“Most men – they get divorced.”

    “She would have soaked me for every penny.”

    “And then,” I went on, ignoring him, “you begged me to take on a job. Remember? Sitting in that same chair, begging me to help you stop drinking, so you could write a book and now – -”

    “And now you’re stealing what’s mine,” he said.

    “No, I set up a trust fund. It’s all going to Missy.”

    He gave me a puzzled look. “A trust fund won’t benefit her. Not unless I’m dead.”

    I shrugged. “I didn’t say it was a perfect plan. And you forgot something.”

    He backed up as I went toward him. “What?”

    “I promised mom I wouldn’t live and see you hurt.”

    My brother swallowed. “You can have it. I can write another one.”

    I heard the timer click over. “I know. That’s why I’m doing it like this.”

    He looked up at the vents, where white smoke was curling out in thick tendrils. “What have you done?”

    I waved at the manuscript. “That’s just for show. I had it lifted from your computer yesterday. It’s on its way to an agent. She’s getting paid a whole lot of money to make sure it’s published under my name.”

    He tried the locked door, banged on it. “You’re insane. Open it.”

    His deep panicked breaths sent him on seconds before me. He crumpled against the door.

    I breathed deep. “When you see mom, you’re gonna have to tell her what you did.”

    After that, the dark came.

    I walked into it.

  4. Martha W

    Ha! Beat ya, Mark!! *grin*

    Zac, I had a really good time with this one. It might be my favorite so far…


    Standing in the sterile office of the man you’ve grown to hate, you only half listen to his voice drone on about what a success his book was going to be. The walls are stark white and the floors bare. All the furniture the same boring blend of oak. How can anyone function without color?

    "TJ!" The sharp rapport echoed in the room, jerking you out of your inner meandering.

    Your eyes snap up to meet his. "Yes?"

    "Why is it you never listen?" The snotty disdain dripped off every word. The cold blue of his eyes never, ever thawed. What a bitter old man.

    Keeping your mouth shut would be the best course of action. You sigh. You’ve never been good at doing what’s best. If you had, you’d have left a long time ago before his acerbic comments could deteriorate the thin wall of self-esteem you had mantled around your heart. "I do listen. You just don’t stop talking long enough to notice."

    His eyes widened and the mottled red creeping up his neck warned you the next words were not going to be pretty. "I don’t-" He stopped, inhaling a deep breath before continuing, "Well, then, listen to this." His hands began to shake with suppressed rage. Oh boy. Here we go, you think.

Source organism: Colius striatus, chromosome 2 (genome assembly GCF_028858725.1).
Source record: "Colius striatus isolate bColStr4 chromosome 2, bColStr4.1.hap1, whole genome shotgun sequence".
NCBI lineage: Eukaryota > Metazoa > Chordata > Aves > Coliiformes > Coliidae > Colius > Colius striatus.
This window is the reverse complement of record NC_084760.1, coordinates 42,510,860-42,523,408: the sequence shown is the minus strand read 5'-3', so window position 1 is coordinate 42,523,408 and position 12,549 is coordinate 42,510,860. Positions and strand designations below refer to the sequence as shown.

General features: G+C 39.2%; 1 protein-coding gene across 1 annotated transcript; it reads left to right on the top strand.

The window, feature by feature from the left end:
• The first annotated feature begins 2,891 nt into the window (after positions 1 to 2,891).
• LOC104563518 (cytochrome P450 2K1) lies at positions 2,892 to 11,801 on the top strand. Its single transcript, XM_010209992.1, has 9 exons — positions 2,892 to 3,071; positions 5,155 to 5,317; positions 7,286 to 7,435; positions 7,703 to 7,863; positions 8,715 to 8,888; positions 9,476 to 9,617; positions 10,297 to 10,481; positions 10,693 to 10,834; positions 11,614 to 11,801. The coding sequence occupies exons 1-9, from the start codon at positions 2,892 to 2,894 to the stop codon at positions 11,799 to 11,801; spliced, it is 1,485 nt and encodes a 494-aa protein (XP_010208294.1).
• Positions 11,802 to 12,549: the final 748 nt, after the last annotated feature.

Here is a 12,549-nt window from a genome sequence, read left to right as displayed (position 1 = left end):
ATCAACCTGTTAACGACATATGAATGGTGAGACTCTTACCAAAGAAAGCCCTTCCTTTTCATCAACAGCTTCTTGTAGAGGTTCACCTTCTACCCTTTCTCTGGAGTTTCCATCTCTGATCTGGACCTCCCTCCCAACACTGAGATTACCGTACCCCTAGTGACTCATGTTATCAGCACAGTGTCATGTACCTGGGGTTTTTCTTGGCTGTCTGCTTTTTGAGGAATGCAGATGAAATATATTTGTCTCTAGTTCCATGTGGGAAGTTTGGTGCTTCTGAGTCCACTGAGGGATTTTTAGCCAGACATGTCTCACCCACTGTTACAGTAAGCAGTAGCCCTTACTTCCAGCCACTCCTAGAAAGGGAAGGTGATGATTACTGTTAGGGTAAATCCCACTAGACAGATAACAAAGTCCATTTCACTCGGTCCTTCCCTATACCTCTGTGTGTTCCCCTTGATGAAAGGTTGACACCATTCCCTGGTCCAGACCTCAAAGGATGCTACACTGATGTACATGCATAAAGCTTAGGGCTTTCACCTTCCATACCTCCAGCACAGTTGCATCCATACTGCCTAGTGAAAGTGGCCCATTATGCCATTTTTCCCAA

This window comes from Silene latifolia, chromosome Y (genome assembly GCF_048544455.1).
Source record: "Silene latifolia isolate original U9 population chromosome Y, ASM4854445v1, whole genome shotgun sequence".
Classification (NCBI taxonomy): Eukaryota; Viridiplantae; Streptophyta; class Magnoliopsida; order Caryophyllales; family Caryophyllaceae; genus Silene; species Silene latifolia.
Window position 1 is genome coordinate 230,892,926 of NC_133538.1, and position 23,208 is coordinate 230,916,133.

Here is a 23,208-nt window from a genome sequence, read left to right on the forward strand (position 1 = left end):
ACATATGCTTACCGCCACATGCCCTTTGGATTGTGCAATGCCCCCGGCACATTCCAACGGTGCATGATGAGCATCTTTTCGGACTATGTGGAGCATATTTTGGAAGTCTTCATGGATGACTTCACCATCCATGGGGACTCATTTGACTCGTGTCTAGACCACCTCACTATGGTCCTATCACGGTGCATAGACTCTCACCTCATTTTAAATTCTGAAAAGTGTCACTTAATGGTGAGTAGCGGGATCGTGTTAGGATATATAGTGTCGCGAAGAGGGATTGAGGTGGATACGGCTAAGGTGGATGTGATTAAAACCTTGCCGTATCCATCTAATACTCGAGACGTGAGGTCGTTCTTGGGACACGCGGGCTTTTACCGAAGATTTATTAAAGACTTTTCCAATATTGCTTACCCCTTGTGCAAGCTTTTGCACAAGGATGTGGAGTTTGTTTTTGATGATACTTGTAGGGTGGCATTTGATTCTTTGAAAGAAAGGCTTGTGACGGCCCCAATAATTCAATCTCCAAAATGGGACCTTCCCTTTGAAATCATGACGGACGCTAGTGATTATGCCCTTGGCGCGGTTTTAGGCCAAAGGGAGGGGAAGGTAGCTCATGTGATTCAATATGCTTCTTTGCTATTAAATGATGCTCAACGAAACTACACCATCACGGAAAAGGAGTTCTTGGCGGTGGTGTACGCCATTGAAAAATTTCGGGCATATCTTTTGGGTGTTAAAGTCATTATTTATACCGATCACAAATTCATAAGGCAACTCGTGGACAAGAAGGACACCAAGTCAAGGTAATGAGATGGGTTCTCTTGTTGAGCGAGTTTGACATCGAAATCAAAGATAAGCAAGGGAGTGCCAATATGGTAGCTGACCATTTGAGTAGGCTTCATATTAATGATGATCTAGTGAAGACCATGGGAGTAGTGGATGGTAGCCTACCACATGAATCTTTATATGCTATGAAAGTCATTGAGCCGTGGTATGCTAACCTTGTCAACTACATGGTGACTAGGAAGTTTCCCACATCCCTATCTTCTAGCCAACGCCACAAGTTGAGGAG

"You are useless. No one knew who you were ten minutes ago and no one will know who are are 10 minutes or 10 years from now!" Your eyes narrow, where exactly was he going with this?

    He rose up out of his chair, leaning on gnarled hands to get closer to your face, spit flinging out of his mouth as he spewed his venom. "All that research? It is now mine. I told you before I could take it away, and now I will!" His breathing was ragged, the red in his neck and face almost purple now.

    No! You close your eyes, not wanting to believe him. A heavy thump followed by an even heavier one startles you. Then silence. With no idea how long you stood that way, eyes closed, eventually curiosity won out. He was gone. Your gaze zips around the room trying to locate him. It was never good to lose sight of your enemy.

    Finally you notice a pair of $500 dress shoes sticking out from the side of the desk, his chair is askew. Slowly you creep around the edge, not trusting him. He has always been a sneaky bastard. But as you reach the corner nearest him, you realize he isn’t breathing. Or moving. Or alive.

    Oh boy. You should call 911.

    As you reach for the phone on the desk, the reason for the first heavy thump catches your attention. His manuscript. No. Your manuscript. Your research. Yours.

    Carefully, you kneel down next to the bitter old man. "Well, Dad. Thanks for the memories."

    You take the manuscript, cross out his name, and write your own. “I’ve earned it,” you say.